A Simple Physically-Based 3D Liquids Surface Tracking Algorithm

A Simple Physically-Based 3D Liquids Surface Tracking Algorithm

Gonçalo N. P. Amador (Universidade da Beira Interior, Portugal) and Abel J. P. Gomes (Instituto de Telecomunicações, Portugal)
DOI: 10.4018/978-1-4666-0285-4.ch019
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Navier-Stokes-based methods have been used in computer graphics to simulate liquids, especially water. These physically based methods are computationally intensive, and require rendering the water surface at each step of the simulation process. The rendering of water surfaces requires knowing which 3D grid cells are crossed by the water’s surface, that is, tracking the surface across the cells is necessary. Solutions to water surface tracking and rendering problems exist in literature, but they are either too computationally intensive to be appropriate for real-time scenarios, as is the case of deformable implicit surfaces and ray-tracing, or too application-specific, as is the case of height-fields to simulate and render water mantles (e.g., lakes and oceans). This paper proposes a novel solution to water surface tracking that does not compromise the overall simulation performance. This approach differs from previous solutions in that it directly classifies and annotates the density of each 3D grid cell as either water, air, or water-air (i.e., water surface), opening the opportunity for easily reconstructing the water surface at an interactive frame rate.
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Visual plausibility is the ultimate goal in liquid simulations, and has been one of the biggest challenges in computer graphics since the mid of 1960’s (Iglesias, 2004; Tan & Yang, 2009). In fact, the realistic simulation of water is necessary in the production of movies, animation systems, video games, and virtual environments. Currently, there are three major approaches for the simulation of liquids, those that resort to the physical principles that govern fluids motion (i.e., Navier-Stokes equations), those that are simplifications or approximations of the Navier-Stokes equations (i.e., Euler equations, Swallow Water equations, and the Lattice Boltzmann Method), and those that solely represent the geometry of the water mantles with no physical simulation whatsoever (i.e., procedural methods).

The focus of this paper is on the Navier-Stokes-based simulation of liquids. Depending on how the evolution of the liquid is observed in time and space, a Navier-Stokes-based simulation can be classified as either Eulerian or Lagrangian. In computer graphics, the Navier-Stokes-based simulation of a liquid consists in an alternate sequence of two steps: physically-based simulation and surface rendering. To achieve this, the Navier-Stokes-based simulation and rendering of a liquid requires the tracking and reconstruction of its surface somewhere in the overall simulation pipeline. Solutions addressing these tracking and reconstruction problems already exist (Enright & Fedkiw, 2002; Enright et al., 2002; Fleck, 2007; Müller, 2009). However, these techniques have the disadvantage of being computationally intensive, that is, they negatively affect the overall frame rate of simulation, making them inappropriate for real-time simulations.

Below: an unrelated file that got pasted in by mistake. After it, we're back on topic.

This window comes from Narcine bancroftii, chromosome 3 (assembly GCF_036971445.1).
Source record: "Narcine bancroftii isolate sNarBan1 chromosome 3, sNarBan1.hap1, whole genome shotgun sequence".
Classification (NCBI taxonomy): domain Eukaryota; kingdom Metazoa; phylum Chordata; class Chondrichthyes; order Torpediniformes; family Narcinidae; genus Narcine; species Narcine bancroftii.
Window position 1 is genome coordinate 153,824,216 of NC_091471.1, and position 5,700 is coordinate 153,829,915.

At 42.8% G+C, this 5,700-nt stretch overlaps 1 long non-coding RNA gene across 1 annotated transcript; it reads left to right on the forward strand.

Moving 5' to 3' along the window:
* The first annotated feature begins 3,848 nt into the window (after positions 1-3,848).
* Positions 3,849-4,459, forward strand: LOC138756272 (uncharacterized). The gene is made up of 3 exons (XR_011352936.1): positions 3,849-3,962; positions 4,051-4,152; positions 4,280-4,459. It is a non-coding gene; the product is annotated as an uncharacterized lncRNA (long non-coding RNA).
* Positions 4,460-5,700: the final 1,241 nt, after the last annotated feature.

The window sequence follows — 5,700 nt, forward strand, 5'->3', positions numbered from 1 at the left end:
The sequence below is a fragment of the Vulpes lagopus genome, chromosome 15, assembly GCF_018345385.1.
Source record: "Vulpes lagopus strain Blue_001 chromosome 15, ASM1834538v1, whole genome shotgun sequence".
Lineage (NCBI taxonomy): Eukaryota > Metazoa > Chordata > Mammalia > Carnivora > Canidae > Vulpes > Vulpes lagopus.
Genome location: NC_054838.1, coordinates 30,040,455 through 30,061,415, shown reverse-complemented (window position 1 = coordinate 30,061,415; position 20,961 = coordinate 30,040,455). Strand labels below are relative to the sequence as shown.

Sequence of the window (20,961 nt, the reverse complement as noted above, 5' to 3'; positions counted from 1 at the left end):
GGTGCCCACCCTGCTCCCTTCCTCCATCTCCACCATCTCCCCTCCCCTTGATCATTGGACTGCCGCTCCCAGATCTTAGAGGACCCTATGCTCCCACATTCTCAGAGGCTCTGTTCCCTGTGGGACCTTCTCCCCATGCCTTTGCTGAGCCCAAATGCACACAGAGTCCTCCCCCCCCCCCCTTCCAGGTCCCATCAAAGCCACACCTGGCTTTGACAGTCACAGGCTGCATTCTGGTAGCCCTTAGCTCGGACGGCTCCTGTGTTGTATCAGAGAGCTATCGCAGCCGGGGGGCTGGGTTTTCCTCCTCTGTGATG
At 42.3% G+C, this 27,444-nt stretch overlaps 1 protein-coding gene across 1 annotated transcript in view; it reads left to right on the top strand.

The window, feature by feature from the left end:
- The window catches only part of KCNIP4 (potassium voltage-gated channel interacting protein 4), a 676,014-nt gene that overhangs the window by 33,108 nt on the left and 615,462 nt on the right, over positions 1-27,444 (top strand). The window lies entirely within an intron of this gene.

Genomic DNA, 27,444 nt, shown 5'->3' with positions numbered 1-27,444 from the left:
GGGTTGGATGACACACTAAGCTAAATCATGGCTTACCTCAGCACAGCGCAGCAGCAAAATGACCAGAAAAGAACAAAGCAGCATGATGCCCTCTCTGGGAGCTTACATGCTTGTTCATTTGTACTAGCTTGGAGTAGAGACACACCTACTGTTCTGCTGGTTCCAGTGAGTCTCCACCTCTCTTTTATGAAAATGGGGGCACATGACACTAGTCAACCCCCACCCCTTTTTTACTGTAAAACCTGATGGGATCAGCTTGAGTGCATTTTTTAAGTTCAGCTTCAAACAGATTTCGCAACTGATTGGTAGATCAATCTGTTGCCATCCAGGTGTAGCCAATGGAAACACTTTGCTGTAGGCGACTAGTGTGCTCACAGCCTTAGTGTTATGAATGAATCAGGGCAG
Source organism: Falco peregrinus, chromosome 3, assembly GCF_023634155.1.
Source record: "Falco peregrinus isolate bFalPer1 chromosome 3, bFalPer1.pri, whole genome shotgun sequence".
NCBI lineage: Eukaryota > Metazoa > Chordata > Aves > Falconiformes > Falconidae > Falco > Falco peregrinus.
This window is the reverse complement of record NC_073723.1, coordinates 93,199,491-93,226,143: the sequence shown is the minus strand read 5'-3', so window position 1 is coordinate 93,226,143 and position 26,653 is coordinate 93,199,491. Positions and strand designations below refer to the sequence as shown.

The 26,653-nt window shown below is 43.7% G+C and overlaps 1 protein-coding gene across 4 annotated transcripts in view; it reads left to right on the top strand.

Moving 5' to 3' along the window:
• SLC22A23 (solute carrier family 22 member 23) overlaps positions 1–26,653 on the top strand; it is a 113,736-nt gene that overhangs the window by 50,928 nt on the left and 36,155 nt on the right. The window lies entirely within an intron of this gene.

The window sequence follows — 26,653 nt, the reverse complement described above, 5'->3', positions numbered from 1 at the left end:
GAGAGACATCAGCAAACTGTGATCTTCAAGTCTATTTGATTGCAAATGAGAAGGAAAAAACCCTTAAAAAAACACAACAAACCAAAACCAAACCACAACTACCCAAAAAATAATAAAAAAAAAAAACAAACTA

Within the family of Lagrangian methods (i.e., particle approach) we find two major methods, that had their origins in computational fluid dynamics, to model the shape of liquids, namely: the Smoothed Particle Hydrodynamics (SPH) (Müller et al., 2003; He et al., 2010; Maruzewski et al., 2010), and the Moving Particle Semi-Implicit (MPS) method (Premoze, 2003; Yamamoto, 2009). These models use two different approaches to approximate the solution of partial differential equations, as those used to solve the Navier-Stokes equations. In both methods, a smooth kernel is assigned to each particle (i.e., liquid element). After each physical simulation time step, within which tracking is also done, those kernels are used to identify and reconstruct the elements that are isolated liquid particles or regions of multiple liquid particles. Lagrangian methods allow for complex water effects such as splashes, spray, or puddles. However, large water mantles require prohibitive amounts of particles, in terms of computation and memory resources.

When the simulation is limited to water mantles (e.g., ocean surface near shore, rivers, and pounds), it is enough to use procedural methods (Belyaev, 2003) or simplified Eulerian methods (e.g., Shallow Water Equations (SWE) (Miklós, 2004; de la Asunción et al., 2010), Euler equations (Fedwik, 2002; Elsen et al., 2008), or 2D Navier-Stokes (Stam 2002, 2003a, 2003b; Elcott et al., 2007) together with height-fields (Miklós, 2004; Baboud & Décoret, 2006). Note that height-fields only allow the representation of water mantles for one liquid, that is, no multiphase liquid simulation can be performed with them. Regardless of all these issues, the physical simulation is the most costly computation part of any liquid simulation in terms of time performance, in part because of the calculations carried out by linear solvers to solve the Navier-Stokes equations (Amador & Gomes, 2010a, 2010b). Therefore, simplified Eulerian methods constitute an attempt to reduce the time spent with the physical simulation, thus providing more time for the surface tracking, reconstruction and/or direct rendering.

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